Still, Luke said it was unwise for the governor to not have factored in pay hikes for labor costs. She said it puts the administration in “a difficult position that pretty much forces negotiations into arbitration” that would largely leave the administration out of the final equation.
“I think it is foolish to think that there would be no raise,” said Luke.
Tokuda called the missing dollar figure for employee raises “a large X-factor” that makes it difficult for legislators to accommodate other expenses.
Tokuda said it would be difficult for her colleagues to accept a “zero-zero solution” when it comes to wages. She said she expected that the administration was probably considering “different possibilities” for collective bargaining, and she said she expected the Legislature to eventually be in the loop.
“Such large numbers can’t remain blank,” said Tokuda. “We can’t operate in a vacuum.”
Luke estimated that a 1 percent raise over two years would amount to as much as $100 million from the general fund, while a 4 percent hike would mean as much as $400 million.
A big pay raise, she said, would “wipe out any surplus.”
Ige emphasized the positive at his news conference. He noted that the state had enjoyed five years of record revenues from the visitor industry.
In addition to education, his priorities are addressing homelessness and affordable housing and pushing for ways to increase food production and to protect natural resources.
Ige wants more than $123 million in new housing projects and $59 million for public housing improvements. He is also seeking $30 million annually for rent subsidies, support and outreach services.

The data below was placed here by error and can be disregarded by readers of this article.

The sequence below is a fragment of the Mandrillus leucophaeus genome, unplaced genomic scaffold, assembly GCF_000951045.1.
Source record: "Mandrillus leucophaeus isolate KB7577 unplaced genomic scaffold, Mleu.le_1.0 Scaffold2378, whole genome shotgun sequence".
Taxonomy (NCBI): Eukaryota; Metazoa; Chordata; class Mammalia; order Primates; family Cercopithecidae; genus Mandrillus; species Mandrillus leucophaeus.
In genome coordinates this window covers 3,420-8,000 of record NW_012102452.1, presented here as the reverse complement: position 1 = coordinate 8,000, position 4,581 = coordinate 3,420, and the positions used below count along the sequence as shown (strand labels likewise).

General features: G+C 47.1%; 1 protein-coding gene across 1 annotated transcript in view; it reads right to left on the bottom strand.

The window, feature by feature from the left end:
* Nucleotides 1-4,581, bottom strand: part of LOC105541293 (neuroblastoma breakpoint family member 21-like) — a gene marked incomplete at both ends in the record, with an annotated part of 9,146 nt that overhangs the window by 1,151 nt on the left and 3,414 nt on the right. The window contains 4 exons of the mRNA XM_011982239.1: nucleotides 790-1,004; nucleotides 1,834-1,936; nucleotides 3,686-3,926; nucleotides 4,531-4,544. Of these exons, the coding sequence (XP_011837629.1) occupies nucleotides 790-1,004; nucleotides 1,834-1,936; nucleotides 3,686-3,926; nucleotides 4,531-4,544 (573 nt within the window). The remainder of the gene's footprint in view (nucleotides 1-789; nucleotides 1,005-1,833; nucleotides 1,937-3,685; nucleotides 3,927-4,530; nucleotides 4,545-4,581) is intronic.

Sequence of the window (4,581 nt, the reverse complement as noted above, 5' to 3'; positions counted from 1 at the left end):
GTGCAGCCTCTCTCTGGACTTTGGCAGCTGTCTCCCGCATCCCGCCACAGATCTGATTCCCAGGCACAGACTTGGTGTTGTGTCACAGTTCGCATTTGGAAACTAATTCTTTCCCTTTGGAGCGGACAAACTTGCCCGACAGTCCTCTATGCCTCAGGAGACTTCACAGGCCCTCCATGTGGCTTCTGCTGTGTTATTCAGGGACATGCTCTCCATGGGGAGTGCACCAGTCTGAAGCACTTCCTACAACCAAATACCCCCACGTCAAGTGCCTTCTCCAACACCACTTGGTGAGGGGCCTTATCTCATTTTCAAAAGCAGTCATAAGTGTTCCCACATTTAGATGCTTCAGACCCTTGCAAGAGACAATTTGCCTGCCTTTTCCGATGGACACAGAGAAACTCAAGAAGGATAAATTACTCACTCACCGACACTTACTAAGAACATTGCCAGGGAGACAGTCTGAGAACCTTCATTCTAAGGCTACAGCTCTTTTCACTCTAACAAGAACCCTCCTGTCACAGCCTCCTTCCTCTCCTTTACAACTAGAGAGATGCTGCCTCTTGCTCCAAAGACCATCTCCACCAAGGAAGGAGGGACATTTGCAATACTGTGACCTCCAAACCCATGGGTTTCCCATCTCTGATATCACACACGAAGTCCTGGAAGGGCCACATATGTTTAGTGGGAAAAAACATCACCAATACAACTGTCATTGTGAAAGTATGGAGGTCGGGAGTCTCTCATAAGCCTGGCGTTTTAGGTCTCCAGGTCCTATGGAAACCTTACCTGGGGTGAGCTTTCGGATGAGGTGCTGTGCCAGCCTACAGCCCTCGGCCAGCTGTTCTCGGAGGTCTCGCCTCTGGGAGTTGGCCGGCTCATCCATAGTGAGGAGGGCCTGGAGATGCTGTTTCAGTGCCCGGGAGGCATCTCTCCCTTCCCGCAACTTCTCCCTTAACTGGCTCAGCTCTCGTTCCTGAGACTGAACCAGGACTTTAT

“We know that quality education is the driver of a quality economy.” — Gov. David Ige
The Legislature appropriated $12 million for homelessness programs in the current fiscal year. The new requests add $8 million to that amount in each of the next two years.
The Rev. Bob Nakata, a longtime advocate for housing and homelessness, said he was pleased with the governor’s commitments. He was among the many advocates at the Legislature practically every day last session, worried that social service agencies would get shot down in the end.
Ige also proposed putting more than $30 million toward agricultural and natural resources while $31 million in capital improvement project monies would be dedicated to sustainability initiatives, including $7.5 million for the state’s Watershed Initiative.
The governor is an experienced hand at crafting budgets from his days as a state senator. He is as aware as anyone in the Capitol of the needs of the state and the revenue picture, and he has spent many years working with unions.
He acknowledged that there is uncertainty at the federal level because of the election of Donald Trump as president. Ige said his administration is already reaching out to its federal counterparts and “doing homework” on what might be at risk under the Trump administration.
But the governor insisted that his budget, which he called “the primary public policy document” as the vehicle to change the state’s trajectory, must be centered on education.
“We know that quality education is the driver of a quality economy,” he said.